It is a stone cold fact that I am an anxious person. If there is something out there to worry about, I'm losing sleep over it. Anxieties keep a running commentary in the back of my head, every single "what if?" ever created circling in a constant loop, kept only at bay by my sheer determination not to become dominated by my fears. I know anxiety very well.
So when I say that this current Ebola hysteria is pure crazy? Believe it.
I've lived through all this insanity before, when the school district I worked for abruptly closed down for a week due to the minute possibility that someone in a hundred-mile radius might have had Swine flu. While I appreciated the tiny vacation, I came to despise the phrase "out of an abundance of caution". And it is getting crazier, all in the name of that Caution. There's even a discussion among some people that homeschooling is the way to go, so your children don't catch Ebola, which makes me want to create an Extra Special Crazy category for them.(Homeschool if that's your thing, just don't do it for a stupid reason like imaginary contagion.) Even my husband has become a bit alarmed, because he read Stephen King's The Stand, and the idea of such a situation actually happening seems plausible enough to worry him.
Even with all that, I'm not going to freak out. There's not really anything to get hysterical about here. The situation, which may have involved some stupidity on the part of certain hospital officials, has been addressed. I'm more concerned about the fact that there are only four hospitals in the US equipped to deal with these sorts of infectious diseases than I am about the disease itself.
Here's what you do instead of freaking out:
1. Get the facts. Not wiki-facts, or random Internet facts from someone who knows a guy who knew a cousin who slept with a girl who was friends with a guy who died from Ebola. No, for the serious diseases, a person in need of information goes to the CDC(cdc.gov) or google the World Health Organization. These people know their infectious diseases like some people can name every first baseman who ever played in a World Series. They have been studying Ebola for years, before anyone else even heard of it. What do they say? Ebola can only be spread certain ways, and those ways involve bodily fluids. Ebola is not an airborne pathogen. Nobody is going to breathe in someone's air and catch Ebola. Ebola doesn't survive for long on surfaces. So stop with the drama about closing the borders, or boycotting businesses where someone may have coughed/sneezed while they shopped. Take a deep breath, safe in the knowledge that you're not going to contract Ebola.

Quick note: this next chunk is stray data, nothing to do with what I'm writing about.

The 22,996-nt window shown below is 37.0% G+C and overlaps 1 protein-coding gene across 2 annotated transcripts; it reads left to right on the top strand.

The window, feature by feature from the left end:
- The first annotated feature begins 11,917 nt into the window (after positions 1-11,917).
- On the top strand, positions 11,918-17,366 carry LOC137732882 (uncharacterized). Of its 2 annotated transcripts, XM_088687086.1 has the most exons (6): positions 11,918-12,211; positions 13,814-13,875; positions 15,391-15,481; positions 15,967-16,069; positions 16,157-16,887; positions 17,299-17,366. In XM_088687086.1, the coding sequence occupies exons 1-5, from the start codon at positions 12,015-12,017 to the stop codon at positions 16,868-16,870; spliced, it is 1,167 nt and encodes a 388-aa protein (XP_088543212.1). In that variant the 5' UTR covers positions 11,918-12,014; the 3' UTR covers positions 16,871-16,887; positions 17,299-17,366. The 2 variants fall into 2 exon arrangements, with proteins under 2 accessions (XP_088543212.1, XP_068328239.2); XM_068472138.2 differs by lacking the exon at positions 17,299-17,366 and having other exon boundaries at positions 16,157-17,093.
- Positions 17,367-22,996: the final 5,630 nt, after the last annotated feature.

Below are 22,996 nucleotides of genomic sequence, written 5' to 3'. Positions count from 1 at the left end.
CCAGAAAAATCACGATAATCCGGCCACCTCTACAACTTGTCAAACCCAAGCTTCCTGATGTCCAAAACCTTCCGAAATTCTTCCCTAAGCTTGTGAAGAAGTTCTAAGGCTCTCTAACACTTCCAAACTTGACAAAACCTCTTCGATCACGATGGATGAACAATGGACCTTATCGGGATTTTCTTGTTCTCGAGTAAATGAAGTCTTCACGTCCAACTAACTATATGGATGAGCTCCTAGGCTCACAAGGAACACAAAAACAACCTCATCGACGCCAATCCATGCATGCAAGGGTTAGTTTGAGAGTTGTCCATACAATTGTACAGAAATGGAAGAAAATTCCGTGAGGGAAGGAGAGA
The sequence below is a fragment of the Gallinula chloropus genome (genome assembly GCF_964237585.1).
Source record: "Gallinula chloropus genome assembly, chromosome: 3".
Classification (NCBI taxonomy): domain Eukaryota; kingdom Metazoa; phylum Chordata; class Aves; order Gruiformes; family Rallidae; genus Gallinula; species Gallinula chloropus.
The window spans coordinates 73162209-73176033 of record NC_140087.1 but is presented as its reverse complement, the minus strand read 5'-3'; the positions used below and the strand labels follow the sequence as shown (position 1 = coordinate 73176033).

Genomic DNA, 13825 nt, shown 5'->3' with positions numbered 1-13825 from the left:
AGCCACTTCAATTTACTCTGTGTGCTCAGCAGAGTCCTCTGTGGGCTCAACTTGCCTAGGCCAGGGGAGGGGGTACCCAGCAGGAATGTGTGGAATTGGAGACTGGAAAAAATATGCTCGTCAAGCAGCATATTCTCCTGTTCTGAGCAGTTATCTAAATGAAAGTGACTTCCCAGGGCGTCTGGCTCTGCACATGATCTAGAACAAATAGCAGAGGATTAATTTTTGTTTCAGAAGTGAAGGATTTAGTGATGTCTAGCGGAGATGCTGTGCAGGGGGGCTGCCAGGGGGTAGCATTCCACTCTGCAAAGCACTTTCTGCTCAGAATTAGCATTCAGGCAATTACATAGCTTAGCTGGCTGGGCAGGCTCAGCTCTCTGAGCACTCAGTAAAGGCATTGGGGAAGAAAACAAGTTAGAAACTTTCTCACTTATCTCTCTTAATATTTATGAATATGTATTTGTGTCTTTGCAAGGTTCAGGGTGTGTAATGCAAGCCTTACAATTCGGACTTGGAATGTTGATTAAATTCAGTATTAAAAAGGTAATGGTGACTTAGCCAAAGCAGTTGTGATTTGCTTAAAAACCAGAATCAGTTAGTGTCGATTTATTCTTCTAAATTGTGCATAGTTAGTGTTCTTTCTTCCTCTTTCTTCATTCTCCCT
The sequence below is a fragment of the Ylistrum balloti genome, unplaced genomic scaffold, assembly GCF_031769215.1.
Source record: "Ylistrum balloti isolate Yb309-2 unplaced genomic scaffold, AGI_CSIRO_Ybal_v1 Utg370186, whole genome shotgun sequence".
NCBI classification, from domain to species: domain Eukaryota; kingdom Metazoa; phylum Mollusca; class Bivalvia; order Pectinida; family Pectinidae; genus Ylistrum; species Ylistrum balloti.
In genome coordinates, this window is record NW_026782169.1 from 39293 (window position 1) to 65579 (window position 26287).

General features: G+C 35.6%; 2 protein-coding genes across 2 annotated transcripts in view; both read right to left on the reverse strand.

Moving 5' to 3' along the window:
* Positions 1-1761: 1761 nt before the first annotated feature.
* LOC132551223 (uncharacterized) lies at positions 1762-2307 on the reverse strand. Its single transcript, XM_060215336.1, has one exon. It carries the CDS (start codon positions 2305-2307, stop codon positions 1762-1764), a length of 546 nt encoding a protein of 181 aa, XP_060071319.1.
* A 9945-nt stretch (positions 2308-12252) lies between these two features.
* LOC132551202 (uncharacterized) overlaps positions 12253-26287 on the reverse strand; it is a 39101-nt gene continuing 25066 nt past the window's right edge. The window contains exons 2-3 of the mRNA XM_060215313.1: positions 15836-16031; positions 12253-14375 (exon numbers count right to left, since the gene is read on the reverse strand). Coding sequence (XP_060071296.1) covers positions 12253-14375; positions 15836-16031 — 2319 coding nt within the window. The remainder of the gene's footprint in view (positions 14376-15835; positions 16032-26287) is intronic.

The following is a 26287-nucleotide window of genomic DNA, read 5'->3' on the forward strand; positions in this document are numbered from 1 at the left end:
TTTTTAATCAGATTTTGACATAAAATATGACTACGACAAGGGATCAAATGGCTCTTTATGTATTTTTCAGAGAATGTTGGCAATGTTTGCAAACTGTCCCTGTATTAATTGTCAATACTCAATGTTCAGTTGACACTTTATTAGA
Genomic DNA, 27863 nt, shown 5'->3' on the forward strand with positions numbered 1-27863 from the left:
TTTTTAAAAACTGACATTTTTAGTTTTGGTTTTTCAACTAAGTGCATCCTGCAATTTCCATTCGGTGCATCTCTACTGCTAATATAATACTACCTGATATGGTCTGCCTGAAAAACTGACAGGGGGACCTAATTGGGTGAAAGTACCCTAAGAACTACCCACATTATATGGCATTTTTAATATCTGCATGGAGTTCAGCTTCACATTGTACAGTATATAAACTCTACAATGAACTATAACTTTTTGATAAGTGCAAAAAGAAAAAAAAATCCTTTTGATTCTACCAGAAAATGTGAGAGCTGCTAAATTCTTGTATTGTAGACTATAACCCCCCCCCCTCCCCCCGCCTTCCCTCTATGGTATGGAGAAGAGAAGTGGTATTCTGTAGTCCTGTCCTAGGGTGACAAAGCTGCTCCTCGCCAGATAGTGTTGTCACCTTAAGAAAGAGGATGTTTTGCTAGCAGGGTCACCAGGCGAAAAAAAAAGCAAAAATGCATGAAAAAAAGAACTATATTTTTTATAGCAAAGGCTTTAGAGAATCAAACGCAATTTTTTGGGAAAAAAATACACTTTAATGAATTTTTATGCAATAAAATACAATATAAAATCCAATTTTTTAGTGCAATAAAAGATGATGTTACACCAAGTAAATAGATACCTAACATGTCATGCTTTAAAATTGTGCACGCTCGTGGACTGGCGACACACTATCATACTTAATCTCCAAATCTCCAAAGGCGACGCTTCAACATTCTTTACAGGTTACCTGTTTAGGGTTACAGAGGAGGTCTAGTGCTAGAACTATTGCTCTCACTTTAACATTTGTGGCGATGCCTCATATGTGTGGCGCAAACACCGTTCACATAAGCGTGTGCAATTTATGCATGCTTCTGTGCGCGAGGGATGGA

2. Turn off the Television, stop reading articles. Under the guise of helpfulness, the media has a tendency to sensationalize these sort of situations, in the name of getting you to tune in or click on their page. Remember that these organizations are all about profit, even if their job is providing information. It's in their best interest to keep you hysterical and glued to their channel. It's not in your best interest. So turn off the television, shut down the internet, and do something else.
3. Wash your hands. That's what you do to keep from getting the flu, colds, and just about every other virus out there. I don't use hand sanitizer, which contains chemicals known to cause muscle weakness. I use plain soap and water, and it is just as effective. After all these years, washing your hands makes the difference, and it doesn't cost a ton of cash. If it makes you feel better, you can also wear one of those masks they hand out for the flu.
4. Get out and live your life. Instead of hiding in your house waiting for the Ebola zombies to show up, go outside. Hit the stores. Eat out. Hang out with your friends. Go to a pool hall and gamble away your pension. Do all those things that make you happy, and stop thinking about Ebola. Unless it really makes you happy to think about Ebola. But if thinking about Ebola makes you happy, you should probably be working for the CDC.
5. Worry about something else completely. There are more significant things to be concerned about in our part of the world than Ebola. Focus on those things, like the chronic temper tantrums of Congress, or the fact that the vaccine stockpile is expiring with nothing to replace it. Those will keep you occupied until this scare is over.